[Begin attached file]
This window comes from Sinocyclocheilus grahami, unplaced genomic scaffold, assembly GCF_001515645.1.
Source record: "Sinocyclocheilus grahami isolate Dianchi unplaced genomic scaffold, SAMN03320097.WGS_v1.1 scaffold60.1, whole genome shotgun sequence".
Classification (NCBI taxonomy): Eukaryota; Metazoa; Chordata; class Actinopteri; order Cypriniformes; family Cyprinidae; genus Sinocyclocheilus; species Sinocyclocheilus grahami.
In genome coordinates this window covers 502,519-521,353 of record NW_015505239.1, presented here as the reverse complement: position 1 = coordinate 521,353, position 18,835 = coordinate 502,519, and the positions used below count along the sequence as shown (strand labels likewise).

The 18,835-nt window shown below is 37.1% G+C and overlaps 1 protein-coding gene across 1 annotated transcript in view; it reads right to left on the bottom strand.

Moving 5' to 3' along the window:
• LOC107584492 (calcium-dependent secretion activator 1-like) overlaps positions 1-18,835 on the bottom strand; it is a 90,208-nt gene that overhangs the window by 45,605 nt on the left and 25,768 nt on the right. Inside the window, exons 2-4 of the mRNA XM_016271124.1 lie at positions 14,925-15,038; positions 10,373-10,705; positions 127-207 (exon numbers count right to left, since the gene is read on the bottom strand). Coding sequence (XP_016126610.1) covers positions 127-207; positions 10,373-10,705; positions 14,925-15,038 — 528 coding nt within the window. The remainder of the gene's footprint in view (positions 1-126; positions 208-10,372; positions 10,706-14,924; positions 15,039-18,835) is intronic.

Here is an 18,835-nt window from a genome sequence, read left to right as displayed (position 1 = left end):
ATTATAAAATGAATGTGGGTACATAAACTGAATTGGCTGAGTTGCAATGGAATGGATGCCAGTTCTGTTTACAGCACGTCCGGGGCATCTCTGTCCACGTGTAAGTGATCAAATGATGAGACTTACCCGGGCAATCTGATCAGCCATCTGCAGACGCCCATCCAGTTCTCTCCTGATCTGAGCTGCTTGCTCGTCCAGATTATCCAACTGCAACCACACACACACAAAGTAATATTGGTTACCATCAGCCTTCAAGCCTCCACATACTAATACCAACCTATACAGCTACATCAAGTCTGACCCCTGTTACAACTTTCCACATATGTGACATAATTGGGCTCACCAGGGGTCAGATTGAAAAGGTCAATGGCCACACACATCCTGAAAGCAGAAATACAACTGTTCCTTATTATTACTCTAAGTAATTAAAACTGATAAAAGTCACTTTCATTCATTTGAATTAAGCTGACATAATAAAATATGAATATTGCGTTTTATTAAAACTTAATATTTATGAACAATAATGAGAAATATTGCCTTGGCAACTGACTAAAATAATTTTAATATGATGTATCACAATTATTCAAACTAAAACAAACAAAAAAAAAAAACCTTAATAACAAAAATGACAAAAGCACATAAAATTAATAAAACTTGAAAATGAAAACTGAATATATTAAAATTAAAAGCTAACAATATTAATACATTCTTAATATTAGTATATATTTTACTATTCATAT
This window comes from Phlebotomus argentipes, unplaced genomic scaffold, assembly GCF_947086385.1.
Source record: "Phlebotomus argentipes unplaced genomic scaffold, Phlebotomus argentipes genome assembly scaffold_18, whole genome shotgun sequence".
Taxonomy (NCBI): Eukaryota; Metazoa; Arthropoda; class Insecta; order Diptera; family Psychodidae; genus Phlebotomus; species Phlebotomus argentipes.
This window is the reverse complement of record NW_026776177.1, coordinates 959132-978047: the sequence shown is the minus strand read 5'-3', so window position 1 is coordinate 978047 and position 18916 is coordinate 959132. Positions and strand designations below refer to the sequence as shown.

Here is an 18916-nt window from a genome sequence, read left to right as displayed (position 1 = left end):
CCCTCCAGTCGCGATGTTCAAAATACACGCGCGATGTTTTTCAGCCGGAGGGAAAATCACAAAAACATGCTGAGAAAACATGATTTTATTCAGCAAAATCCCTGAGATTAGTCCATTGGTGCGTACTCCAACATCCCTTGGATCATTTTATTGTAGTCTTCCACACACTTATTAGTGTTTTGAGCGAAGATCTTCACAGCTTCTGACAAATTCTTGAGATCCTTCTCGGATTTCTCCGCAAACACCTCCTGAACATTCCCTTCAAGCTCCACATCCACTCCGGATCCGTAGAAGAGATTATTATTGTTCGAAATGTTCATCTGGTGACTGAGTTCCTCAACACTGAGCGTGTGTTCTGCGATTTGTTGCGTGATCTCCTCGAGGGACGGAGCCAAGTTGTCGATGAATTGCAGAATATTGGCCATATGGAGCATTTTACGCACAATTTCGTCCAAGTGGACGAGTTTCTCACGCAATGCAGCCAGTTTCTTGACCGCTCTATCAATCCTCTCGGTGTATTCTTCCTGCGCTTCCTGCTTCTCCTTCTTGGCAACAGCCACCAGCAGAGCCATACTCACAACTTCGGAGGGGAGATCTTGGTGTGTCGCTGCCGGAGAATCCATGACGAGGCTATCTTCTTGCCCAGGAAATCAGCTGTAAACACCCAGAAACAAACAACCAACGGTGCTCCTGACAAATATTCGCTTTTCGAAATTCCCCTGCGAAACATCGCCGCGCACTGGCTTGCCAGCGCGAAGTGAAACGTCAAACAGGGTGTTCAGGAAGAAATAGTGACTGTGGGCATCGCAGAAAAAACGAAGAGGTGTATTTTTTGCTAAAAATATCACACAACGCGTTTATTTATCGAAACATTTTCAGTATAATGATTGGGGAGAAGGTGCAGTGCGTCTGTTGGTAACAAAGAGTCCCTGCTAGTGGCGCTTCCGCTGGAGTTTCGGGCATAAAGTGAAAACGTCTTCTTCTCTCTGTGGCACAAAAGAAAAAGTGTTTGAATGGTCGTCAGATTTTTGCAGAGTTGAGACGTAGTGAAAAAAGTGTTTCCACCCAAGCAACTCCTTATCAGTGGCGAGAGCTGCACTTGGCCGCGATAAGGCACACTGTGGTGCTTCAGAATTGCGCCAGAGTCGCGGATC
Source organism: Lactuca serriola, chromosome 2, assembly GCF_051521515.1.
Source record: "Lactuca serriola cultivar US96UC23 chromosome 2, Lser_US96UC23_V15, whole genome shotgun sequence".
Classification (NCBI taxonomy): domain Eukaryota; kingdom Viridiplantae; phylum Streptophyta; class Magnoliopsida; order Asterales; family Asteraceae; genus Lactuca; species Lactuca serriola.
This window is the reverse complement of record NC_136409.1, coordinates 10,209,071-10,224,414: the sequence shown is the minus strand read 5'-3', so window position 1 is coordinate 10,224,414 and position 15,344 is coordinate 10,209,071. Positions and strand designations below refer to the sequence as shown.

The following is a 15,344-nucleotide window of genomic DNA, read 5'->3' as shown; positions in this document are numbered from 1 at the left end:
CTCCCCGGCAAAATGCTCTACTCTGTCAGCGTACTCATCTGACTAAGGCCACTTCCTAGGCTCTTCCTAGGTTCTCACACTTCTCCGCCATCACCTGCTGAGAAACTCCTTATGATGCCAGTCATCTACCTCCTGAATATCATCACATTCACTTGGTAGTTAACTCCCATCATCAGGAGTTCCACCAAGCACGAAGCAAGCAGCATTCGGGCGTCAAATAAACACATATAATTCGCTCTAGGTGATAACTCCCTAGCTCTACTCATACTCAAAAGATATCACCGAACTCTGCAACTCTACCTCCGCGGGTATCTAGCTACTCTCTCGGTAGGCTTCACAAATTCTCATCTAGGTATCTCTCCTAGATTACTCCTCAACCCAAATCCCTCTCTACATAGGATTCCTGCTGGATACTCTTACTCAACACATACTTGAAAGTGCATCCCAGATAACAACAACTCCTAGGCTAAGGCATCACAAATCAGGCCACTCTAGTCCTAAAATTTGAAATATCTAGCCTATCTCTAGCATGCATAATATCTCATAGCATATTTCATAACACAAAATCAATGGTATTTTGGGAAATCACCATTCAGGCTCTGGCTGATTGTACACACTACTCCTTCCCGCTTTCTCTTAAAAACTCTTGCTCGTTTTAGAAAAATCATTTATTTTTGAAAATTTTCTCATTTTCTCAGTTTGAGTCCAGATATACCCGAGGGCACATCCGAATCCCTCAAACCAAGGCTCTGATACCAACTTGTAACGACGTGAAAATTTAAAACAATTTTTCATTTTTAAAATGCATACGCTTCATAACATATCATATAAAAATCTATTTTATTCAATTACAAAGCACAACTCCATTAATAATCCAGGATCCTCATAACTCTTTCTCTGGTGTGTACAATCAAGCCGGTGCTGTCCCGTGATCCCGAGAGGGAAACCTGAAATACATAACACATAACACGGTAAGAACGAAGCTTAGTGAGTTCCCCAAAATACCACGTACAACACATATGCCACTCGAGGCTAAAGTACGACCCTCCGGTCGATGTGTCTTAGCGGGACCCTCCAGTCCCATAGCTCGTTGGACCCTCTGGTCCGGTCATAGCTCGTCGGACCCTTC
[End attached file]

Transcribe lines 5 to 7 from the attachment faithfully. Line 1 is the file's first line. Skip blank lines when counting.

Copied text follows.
The 18,835-nt window shown below is 37.1% G+C and overlaps 1 protein-coding gene across 1 annotated transcript in view; it reads right to left on the bottom strand.

Moving 5' to 3' along the window:
• LOC107584492 (calcium-dependent secretion activator 1-like) overlaps positions 1-18,835 on the bottom strand; it is a 90,208-nt gene that overhangs the window by 45,605 nt on the left and 25,768 nt on the right. Inside the window, exons 2-4 of the mRNA XM_016271124.1 lie at positions 14,925-15,038; positions 10,373-10,705; positions 127-207 (exon numbers count right to left, since the gene is read on the bottom strand). Coding sequence (XP_016126610.1) covers positions 127-207; positions 10,373-10,705; positions 14,925-15,038 — 528 coding nt within the window. The remainder of the gene's footprint in view (positions 1-126; positions 208-10,372; positions 10,706-14,924; positions 15,039-18,835) is intronic.